There are two ways to save more money — spend less or make more (or both!). While some people worship the god of frugality, I’m a much bigger fan of making more. Why? I like nice things, awesome vacations, and fabulous food and wine. Cutting coupons is not as effective as bringing home more bacon to get these things, in my humble opinion.
There are many ways to make more money, but let’s discuss the easiest — get a raise at your current job! Doing the same amount of work for more money sounds good, doesn’t it? Here’s how you ask for a raise and actually get it!
1) Be really good at your job (or at least better than your peers!). Length of service is an unconvincing argument as to why you deserve more money. Because believe it or not, you don’t actually deserve a raise for spending half the day on Pinterest. If you simply work while you are at work, you are beating about 90% of your peers.
Do your job and work to improve yourself before you consider asking for a raise. The truth hurts but you have no reason to ask for a raise if you not being underpaid and do mediocre work.
2) Gather evidence of your work ethic. Did you save the company X amount of money? Did you go above and beyond on a recent project? Have you successfully absorbed new duties in your current position? Great!
Be sure to have these accomplishments available to present to your boss when asking for a raise. Often times, bosses are dealing with other things and they don’t notice your exceptional contributions. Encouraging, right? That’s totally fine, just make sure you are able to show them what you did.
3) Have a number in mind reflective of your outstanding performance and the industry. Companies don’t necessarily want to pay you more. While you may be a valuable team member, your boss may offer you a smaller amount than you deserve. Be prepared with the number you want and make sure to bring it up!
Some companies truly cannot give you the raise you want and deserve (like government positions or positions that pay based on years of service only) but many companies have room in the budget for exceptional employees. Ask for what you know you deserve.
It wouldn’t hurt to have a lower number as well. If you have the lowest possible salary you are willing to accept in mind and your job is unable or unwilling to give it to you, it’s probably time to move on to another position.
4) Find out when salary negotiations are done. In some instances, you may be able to schedule a meeting with your boss whenever to discuss a pay increase, but some companies only make salary decisions during review time. Find out about this and talk to your boss a few months prior to any reviews, letting them know that you will want to discuss your salary. Otherwise, they may just give you a cost of living raise and move on.
5) Set up a meeting. Once you determine when the best time to meet is, request a meeting with your boss. Make sure he or she knows that you want to discuss your compensation. Also, schedule enough time to go over your performance and possible negotiations. You don’t want your boss starting at his or her watch because the meeting is taking longer than anticipated.
6) Present the aforementioned evidence of your exceptional work and your salary expectations. Lay out all the proof you gathered that you have a strong work ethic and are a great asset to the company. Show that not only have you gone above and beyond your primary duties, but that you are also great to work with. Most companies recognize that while skills can be taught, attitude cannot. They want people who are both excelling at their work AND pleasant to be around.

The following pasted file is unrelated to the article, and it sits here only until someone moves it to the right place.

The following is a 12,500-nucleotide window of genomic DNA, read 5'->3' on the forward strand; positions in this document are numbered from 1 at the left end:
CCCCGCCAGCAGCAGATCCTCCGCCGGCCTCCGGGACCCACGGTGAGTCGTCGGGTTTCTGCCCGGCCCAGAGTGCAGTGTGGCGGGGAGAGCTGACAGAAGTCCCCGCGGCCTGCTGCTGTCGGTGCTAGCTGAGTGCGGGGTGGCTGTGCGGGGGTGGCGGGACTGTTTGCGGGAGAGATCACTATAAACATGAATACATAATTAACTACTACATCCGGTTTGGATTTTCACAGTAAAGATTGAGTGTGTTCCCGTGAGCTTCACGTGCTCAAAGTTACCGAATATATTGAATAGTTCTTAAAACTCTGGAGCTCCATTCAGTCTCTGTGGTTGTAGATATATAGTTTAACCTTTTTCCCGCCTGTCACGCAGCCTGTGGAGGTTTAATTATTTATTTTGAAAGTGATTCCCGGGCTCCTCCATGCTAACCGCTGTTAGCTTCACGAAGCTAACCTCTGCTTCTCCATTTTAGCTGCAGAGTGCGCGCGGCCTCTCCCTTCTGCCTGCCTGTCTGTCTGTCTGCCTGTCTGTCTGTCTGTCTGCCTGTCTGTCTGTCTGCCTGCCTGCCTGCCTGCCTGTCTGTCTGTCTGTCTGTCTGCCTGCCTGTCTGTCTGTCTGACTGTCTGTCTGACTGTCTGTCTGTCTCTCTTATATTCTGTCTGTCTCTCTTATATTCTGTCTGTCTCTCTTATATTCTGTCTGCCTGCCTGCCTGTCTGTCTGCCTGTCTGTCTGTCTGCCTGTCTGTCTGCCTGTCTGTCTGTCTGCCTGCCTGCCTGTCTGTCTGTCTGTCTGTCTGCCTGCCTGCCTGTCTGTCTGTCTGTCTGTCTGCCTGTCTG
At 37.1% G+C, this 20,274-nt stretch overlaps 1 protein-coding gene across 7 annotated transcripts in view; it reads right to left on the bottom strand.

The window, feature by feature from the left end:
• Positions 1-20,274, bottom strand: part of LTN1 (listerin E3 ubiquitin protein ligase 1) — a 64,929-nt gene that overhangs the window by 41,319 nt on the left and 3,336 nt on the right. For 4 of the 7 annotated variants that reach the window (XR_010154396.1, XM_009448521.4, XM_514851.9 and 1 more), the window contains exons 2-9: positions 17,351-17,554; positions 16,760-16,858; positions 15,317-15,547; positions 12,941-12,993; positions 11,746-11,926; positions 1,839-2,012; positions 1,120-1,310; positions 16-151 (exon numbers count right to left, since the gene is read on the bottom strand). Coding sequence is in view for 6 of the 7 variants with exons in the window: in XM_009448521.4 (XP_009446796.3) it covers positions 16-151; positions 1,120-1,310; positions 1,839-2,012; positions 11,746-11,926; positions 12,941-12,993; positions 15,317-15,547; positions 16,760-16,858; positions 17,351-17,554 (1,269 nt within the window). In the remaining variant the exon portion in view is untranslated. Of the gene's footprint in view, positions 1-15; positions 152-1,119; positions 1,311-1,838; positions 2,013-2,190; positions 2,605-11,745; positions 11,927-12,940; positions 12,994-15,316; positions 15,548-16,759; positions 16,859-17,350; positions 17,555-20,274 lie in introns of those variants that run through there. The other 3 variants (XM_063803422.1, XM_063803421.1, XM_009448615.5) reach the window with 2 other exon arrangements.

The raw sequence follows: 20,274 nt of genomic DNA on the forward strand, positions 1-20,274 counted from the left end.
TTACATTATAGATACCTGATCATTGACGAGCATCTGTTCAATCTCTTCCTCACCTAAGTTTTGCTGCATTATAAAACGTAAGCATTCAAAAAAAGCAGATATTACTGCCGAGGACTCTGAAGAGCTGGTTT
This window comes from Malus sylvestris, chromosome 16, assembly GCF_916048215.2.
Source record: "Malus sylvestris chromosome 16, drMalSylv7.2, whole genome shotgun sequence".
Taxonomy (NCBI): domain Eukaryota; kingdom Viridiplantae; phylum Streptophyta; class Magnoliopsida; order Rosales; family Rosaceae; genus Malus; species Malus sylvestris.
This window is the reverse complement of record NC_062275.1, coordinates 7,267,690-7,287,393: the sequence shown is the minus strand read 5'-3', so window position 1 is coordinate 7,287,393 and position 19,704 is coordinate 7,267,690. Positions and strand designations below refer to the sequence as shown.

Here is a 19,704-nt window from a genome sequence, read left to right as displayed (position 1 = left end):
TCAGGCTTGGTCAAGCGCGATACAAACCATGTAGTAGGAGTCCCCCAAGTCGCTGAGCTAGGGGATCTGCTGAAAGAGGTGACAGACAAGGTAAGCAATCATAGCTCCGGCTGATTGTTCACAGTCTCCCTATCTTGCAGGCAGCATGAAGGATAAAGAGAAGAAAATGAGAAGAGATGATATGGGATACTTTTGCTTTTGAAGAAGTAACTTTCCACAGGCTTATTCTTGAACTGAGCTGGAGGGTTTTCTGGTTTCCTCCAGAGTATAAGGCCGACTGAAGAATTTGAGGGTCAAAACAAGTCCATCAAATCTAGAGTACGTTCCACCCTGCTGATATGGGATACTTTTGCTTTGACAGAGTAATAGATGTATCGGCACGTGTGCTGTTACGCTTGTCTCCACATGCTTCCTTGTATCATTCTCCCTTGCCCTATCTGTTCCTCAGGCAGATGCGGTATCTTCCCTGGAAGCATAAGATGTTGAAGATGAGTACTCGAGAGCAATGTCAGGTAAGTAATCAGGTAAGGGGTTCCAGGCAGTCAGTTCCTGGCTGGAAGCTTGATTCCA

Tell your boss how much you want and why you deserve it. Provide information about how much others are making in your position in the same industry and how your work qualifies you to make more than you are currently making (and possibly more than the industry average!).
Three things can happen here:
1) Boss says yes to full amount!
2) Boss negotiates for a lower amount!
3) Boss whines about how there isn’t enough in the budget or says you don’t deserve a raise!
If #1 occurs, we’re done. If #2, play ball! Try to agree on a number that is reflective of your work efforts and is acceptable to your boss. Don’t go below that bottom number we discussed earlier!
If the answer is #3, that really sucks. Provided there isn’t enough in the budget, you can suggest alternatives like increases in benefits (which are often worth more than salary). Ask for more vacation, flexible hours, or telecommuting abilities. If you don’t want any of these things, it may be time to move on.
If your boss tells you that you don’t deserve a raise, do a bit of soul searching. You were supposed to do this earlier, but try again. Do you really deserve a raise? Really? If yes, than it is time to move on. If no, you need to go back to step one and make yourself raise-worthy.
7) Move on if necessary. Sometimes you just aren’t going to get the raise, even though you truly deserve it. If this is the case, it’s time to start looking for a new job. You don’t want to be undercompensated, particularly if there is no room for advancement and you don’t foresee raises in your future. Update your resume and go somewhere that is willing to pay you what you are worth.
While negotiating can be intimidating, it is necessary to raise your tax bracket income. Grow a pair and ask your boss for what you are worth and be prepared to leave if you can’t get it. Good luck!
Have you ever asked for a raise? Did you get it?